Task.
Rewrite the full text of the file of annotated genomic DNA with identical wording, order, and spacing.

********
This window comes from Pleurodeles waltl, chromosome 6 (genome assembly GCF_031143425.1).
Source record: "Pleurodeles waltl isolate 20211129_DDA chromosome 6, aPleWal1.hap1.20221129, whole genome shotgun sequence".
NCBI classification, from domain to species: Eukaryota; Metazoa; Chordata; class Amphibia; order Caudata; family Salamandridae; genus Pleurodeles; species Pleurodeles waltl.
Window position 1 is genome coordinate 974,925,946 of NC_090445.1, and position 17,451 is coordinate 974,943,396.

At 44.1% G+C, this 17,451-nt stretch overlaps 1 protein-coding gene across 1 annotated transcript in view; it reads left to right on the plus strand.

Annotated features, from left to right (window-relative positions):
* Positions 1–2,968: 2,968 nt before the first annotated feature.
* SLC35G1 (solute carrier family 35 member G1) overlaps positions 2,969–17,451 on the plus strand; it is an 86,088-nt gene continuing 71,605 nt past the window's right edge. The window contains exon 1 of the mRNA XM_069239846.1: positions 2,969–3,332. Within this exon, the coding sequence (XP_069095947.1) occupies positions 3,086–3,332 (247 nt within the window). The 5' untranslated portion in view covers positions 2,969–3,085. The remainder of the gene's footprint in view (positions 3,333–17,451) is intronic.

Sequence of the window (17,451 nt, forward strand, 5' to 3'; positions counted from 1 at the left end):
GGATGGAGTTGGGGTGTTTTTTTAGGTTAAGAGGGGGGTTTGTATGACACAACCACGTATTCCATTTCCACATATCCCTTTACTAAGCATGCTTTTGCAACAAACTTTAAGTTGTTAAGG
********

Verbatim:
This window comes from Pleurodeles waltl, chromosome 6 (genome assembly GCF_031143425.1).
Source record: "Pleurodeles waltl isolate 20211129_DDA chromosome 6, aPleWal1.hap1.20221129, whole genome shotgun sequence".
NCBI classification, from domain to species: Eukaryota; Metazoa; Chordata; class Amphibia; order Caudata; family Salamandridae; genus Pleurodeles; species Pleurodeles waltl.
Window position 1 is genome coordinate 974,925,946 of NC_090445.1, and position 17,451 is coordinate 974,943,396.

At 44.1% G+C, this 17,451-nt stretch overlaps 1 protein-coding gene across 1 annotated transcript in view; it reads left to right on the plus strand.

Annotated features, from left to right (window-relative positions):
* Positions 1–2,968: 2,968 nt before the first annotated feature.
* SLC35G1 (solute carrier family 35 member G1) overlaps positions 2,969–17,451 on the plus strand; it is an 86,088-nt gene continuing 71,605 nt past the window's right edge. The window contains exon 1 of the mRNA XM_069239846.1: positions 2,969–3,332. Within this exon, the coding sequence (XP_069095947.1) occupies positions 3,086–3,332 (247 nt within the window). The 5' untranslated portion in view covers positions 2,969–3,085. The remainder of the gene's footprint in view (positions 3,333–17,451) is intronic.

Sequence of the window (17,451 nt, forward strand, 5' to 3'; positions counted from 1 at the left end):
GGATGGAGTTGGGGTGTTTTTTTAGGTTAAGAGGGGGGTTTGTATGACACAACCACGTATTCCATTTCCACATATCCCTTTACTAAGCATGCTTTTGCAACAAACTTTAAGTTGTTAAGG